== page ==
Nike and LEDC's
By Lucinda Eaton, Imogen Marshall and Megan Conran
What will we discuss?
What conditions are employees working in? How do employees’ wages support them and their families? What choice do they have?What is the alternative? How have the countries producing Nike products changed? Where are Nike products being manufactured? Why do Nike change where their products are manufactured An example of these conditions: VIETNAM Why can’t Nike provide their workers with more money?
What conditions are employees working in?
The basic wage that workers receive in LEDC's is not much above the minimum wage The workers have to work 60 hours a week, but are forced and threatened to work overtime (sometimes as much as 100 hours/month) Worker’s are under harsh threats to work for a petty wage
How do employees wages support them and their families?
The legal minimum wage is much below what is needed to meet the basic needs of a small family, but still Nike only pay their workers this minimum amount Workers living in distant villages see their children 3-4 times a year, whereas those living nearer may see them once/month
What choice do they have? What is the alternative?
Alternatives (on the streets going hungry) are even worse A minimum wage and long hours is better than nothing Some don’t care how hard they have to work to be able to support their family
How have the countries producing Nike products changed?
70,000 60,000 50,000 40,000 30,000 China 20,000 Vietnam 10,000 0
90 19 92 19 94 19
South Korea Thailand Indonesia
The graph shows that as a country’s minimum wage increases, Nike moves their factories to a cheaper country where they can get more work for less money
Where are Nike products being manufactured?
Nike products are made in mainly LEDC's where the wages are the lowest and the worker’s human rights are extremely repressed Such countries are South Korea, Indonesia, China, Vietnam and Thailand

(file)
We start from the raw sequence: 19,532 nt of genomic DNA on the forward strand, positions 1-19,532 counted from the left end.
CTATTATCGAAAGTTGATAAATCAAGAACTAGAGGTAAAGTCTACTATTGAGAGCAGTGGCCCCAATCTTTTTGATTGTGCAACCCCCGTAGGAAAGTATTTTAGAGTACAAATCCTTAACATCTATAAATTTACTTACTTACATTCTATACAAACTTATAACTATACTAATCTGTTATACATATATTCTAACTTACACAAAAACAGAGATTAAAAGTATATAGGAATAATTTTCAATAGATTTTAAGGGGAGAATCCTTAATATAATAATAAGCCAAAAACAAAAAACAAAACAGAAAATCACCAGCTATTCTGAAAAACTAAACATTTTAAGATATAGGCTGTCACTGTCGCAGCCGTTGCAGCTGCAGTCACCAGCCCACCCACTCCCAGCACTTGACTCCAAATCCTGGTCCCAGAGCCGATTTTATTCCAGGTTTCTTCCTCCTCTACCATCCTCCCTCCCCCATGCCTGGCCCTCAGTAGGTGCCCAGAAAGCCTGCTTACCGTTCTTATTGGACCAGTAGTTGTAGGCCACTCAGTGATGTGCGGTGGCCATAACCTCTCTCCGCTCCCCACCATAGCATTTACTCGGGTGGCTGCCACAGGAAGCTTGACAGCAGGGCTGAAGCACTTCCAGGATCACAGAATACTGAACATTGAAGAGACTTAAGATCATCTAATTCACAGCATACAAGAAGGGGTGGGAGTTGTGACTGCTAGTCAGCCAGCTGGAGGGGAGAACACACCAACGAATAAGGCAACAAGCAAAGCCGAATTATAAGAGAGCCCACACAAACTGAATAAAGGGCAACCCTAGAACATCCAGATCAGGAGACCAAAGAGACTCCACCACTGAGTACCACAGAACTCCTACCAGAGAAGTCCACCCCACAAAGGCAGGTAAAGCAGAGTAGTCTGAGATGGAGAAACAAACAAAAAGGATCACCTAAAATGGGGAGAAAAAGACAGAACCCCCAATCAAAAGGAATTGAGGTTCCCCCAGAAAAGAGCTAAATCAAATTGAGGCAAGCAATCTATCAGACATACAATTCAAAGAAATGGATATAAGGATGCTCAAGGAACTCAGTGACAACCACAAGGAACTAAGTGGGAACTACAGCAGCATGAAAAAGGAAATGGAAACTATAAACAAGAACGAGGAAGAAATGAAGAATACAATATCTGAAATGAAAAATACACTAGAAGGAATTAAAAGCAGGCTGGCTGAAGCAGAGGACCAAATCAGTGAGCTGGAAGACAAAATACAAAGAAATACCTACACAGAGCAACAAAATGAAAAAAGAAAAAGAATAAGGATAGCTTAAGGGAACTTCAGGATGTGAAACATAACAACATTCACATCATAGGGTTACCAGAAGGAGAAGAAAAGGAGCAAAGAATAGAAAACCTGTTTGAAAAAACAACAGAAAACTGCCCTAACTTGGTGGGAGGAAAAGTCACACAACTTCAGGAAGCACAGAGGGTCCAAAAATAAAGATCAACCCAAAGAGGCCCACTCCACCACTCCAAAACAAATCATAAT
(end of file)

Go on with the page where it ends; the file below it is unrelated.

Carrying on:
Why do Nike change where their products are manufactured?
As a countries minimum wage increases, Nike moves production to another LEDC with a lower minimum wage They have no consideration for what effects this has on workers (unemployment and starvation)
An example of these conditions: VIETNAM
Nike workers in Vietnam earn 20 cents an hour. This buys them very little as the cost for 3 meals a day for 1 person is $2 Some women are sexually harassed by their foreign supervisors claiming that their country’s customs demand this greeting and others are threatened Some work 26-27 days/month and STILL have 40-65 hours of overtime (this can be as great as 100 hours)
The conditions of work in Vietnam are inhumane Workers are not allowed to go to the bathroom more than once in 8 hour shifts and they can not drink more than twice per shift Workers often faint during shifts There is only 1 doctor that works only 2 hours a day when the factory is working 20 hours a day and night shift employees have no medical services available
Why can’t Nike provide their workers with more money?
We are unsure of why Nike are unable to increase wages Nike produces many products such as trainers, sports clothes and equipment On average, the price of a pair of trainers is £65-120 Nike workers’ wages are only 4% of the price you pay for trainers and as little as 0.5% for clothes Surely Nike could afford to increase the amount that their workers receive